What are Learning Teams? - Definition & Characteristics

Instructor: Jaclyn Scotto

Jaclyn is a high school English teacher and college professor. She has a doctorate in Education.

Learning teams are collaborative groups of teachers intended to improve teaching methods and increase students' learning. This lesson describes the how learning teams are formed and work.

Collaborating to Improve Teaching

Susan is a veteran teacher who has recently switched schools. At her former school, Susan worked mostly independently by creating and submitting her own lesson plans, activities and assessments. However, her new school utilizes learning teams. Susan is very interested in discovering how learning teams and collaboration can help her become a better educator.

New trends and research support a more collaborative approach to teaching. One method is by using learning teams as Susan is finding out. A learning team is a group of teachers who collaboratively work to improve teaching and instruction.

Characteristics of Learning Teams

Learning teams vary somewhat in grouping, goals, how they collaborate and scheduling of meetings. Let's take a closer look at these team characteristics.


Learning teams are typically small in size (fewer than ten people). The goal is for teams to be small enough so that each member plays an integral part in the team. Learning teams can be grouped in a number of ways, such as by grade level, subject or need; they can also be interdisciplinary or randomly selected. One school may have all teachers who teach ninth grade social studies together on one learning team but another school may have an interdisciplinary team consisting of ninth grade teachers but including multiple subjects.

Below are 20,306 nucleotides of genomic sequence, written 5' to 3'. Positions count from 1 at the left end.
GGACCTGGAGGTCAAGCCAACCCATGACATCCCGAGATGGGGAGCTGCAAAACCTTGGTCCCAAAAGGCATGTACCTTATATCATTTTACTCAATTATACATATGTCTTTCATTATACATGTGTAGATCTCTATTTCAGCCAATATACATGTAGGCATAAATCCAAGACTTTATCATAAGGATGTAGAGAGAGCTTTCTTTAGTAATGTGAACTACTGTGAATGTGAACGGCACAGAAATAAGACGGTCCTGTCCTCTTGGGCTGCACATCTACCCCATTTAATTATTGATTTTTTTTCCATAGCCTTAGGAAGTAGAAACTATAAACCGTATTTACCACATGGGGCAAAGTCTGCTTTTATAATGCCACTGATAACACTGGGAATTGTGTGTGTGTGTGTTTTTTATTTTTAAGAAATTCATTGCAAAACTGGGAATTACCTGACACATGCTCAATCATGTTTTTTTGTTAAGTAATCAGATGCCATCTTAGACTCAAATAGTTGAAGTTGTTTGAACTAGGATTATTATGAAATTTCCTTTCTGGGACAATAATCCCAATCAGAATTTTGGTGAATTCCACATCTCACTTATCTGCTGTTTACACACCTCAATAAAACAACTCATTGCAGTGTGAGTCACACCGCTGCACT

In Susan's new school, she is placed in a learning team with four other teachers. All five team members teach seventh grade.


A learning team creates goals determined by members' needs and concerns, which may relate to test scores, teacher observations or other performance indicators. For example, if one member notices a decline in unit test scores, the team might make it a goal to help that teacher create new strategies to improve student performance. Usually, goals are completed using an action research or inquiry cycle. In this cycle, teachers begin by collecting and analyzing data, and examining student work and their own instruction methods. Then, after new methods are applied, student progress is assessed and teachers reflect on changes.

Susan's learning team's first goal is to create more interdisciplinary activities. This goal came about based on a team discussion about how many of the topics in the seventh grade history curriculum could be linked to other subjects like art, English and science.


A main benefit of using learning teams is the opportunity for collaboration. The most obvious way this takes place is through small group discussion of teachers' needs and concerns. However, other opportunities include peer mentoring and observation, and group planning. For example, teachers who are on the same learning team have the chance to create lessons, activities and assessments together. Also, if a teacher on a learning team requests assistance, another teacher on the team can offer to observe or co-teach.

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